Francis Tuttle Technology Center

· Pre Nursing Daytime Instructor: Closing 04/18/19
· Practical Nursing Instructor: Closing 04/19/19

For extended job description and to complete online application:

Francis Tuttle offers a comprehensive benefit package for Full-Time
Employment to include paid health and dental insurance and 100%
contribution into the Oklahoma Teachers Retirement System.
Only candidates of interest will be contacted. EOE

2018-166 COBA Cookout

Since 1975, the mission of Harding University Carr College of Nursing has been to develop nurses as Christian servants. Faculty and staff are eager to get to know new students and nurture their journey through the program. The University’s mission permeates classroom and clinical instruction taught by highly trained professionals from a Christ-centered worldview. Close faculty-student relationships and mentorships foster personal, academic and professional growth. Offering undergraduate and graduate programs prepares students to perform well in any health care setting. Read more to see why you belong at Harding.
What sets Harding trained nurses apart from other nursing schools?
Harding’s nursing graduates are well-equipped to enter the field, with high job placement rates and a 100 percent first-time Family Nurse Practitioner National Certification pass rate since the program’s first graduates in 2017. The undergraduate nursing program has a 100 percent first-time NCLEX-RN pass rate since 2015 and has been ranked the No. 1 Nursing Program in Arkansas by for two years in a row. This ranking is based on how well a program supports students toward licensure and beyond.
What undergraduate nursing tracks does Harding offer?
The undergraduate tracks are designed to meet the individualized needs of students, all leading to a Bachelor of Science in Nursing degree.
These include:
* Four-year, full-time/part-time traditional track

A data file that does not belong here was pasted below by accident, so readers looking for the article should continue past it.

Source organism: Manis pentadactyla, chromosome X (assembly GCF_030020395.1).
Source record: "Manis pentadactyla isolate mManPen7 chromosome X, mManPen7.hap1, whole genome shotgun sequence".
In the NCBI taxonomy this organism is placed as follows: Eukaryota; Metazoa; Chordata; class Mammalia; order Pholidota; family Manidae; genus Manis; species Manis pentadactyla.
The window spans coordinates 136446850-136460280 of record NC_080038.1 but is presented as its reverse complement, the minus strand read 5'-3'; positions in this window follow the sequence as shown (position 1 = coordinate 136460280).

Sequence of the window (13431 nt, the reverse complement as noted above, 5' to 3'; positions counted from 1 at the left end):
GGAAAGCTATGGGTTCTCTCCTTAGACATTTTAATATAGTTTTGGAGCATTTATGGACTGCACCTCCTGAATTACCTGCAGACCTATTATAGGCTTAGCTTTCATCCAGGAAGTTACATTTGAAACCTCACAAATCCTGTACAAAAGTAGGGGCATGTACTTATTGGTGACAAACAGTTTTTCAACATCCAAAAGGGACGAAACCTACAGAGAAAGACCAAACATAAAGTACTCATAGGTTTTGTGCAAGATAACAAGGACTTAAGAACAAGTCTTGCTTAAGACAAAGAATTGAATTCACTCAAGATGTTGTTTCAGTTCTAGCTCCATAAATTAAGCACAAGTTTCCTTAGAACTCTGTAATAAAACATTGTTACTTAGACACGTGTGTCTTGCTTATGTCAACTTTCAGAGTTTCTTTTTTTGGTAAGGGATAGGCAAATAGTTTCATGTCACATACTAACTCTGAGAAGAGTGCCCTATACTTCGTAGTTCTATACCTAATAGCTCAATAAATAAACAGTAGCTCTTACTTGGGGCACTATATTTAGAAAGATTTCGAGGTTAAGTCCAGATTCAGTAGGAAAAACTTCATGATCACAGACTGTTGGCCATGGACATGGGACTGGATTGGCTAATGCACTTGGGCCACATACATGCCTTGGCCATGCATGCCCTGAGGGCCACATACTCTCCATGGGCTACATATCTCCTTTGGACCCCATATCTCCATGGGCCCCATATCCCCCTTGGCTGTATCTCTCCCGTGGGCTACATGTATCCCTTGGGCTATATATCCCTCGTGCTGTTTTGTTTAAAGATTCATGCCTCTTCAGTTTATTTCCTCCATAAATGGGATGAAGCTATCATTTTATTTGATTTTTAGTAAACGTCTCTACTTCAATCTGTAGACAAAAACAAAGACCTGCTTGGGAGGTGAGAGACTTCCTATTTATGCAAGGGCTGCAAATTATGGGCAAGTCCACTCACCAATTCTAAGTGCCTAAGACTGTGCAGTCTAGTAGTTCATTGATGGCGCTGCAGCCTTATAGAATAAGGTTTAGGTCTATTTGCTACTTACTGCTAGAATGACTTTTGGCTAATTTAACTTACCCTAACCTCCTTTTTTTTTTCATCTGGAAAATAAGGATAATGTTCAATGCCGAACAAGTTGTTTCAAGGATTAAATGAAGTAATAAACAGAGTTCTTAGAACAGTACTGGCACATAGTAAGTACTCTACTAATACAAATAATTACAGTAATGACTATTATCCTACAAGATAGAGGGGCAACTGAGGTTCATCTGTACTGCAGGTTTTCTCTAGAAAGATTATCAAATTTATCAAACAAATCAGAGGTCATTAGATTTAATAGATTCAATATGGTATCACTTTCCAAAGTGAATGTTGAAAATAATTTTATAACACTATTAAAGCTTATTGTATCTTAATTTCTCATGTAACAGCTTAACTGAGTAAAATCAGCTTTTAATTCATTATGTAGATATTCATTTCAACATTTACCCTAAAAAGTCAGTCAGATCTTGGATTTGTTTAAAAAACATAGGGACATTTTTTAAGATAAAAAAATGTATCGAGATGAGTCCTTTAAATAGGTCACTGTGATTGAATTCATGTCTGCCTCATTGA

* 18-month accelerated second-degree program
* Individualized track for students who hold a current unencumbered nursing license without a bachelor’s degree. An individualized degree completion plan is collaboratively designed with the student (full-time/part-time available)
* Honors classes
What if I have a degree in another field but have decided health care is my passion? Harding University has launched an Accelerated Second Degree BSN option and it is a great path for students who already have a bachelor’s in another area of study.
What graduate programs are available? For our fast paced, online world, Harding offers a Master of Science in Nursing (FNP) Family Nurse Practitioner program in a hybrid format. Students gain the required knowledge via weekly online lectures plus on-campus intensives three to five days per semester. Upon completion, students have the opportunity to sit for the national certification exam.
How does the program interact with the community? Students assist in a local Christian clinic that serves the medically and economically disadvantaged. They also provide health screenings at area churches and various university sponsored events.
Does Harding offer a study abroad program? For more than 40 years, Harding has been training nurses not only for a career in traditional health care settings but also to work in in health missions. Medical mission opportunities exist locally and abroad in short-term and long-term options. Opportunities are open to graduate and undergraduate students.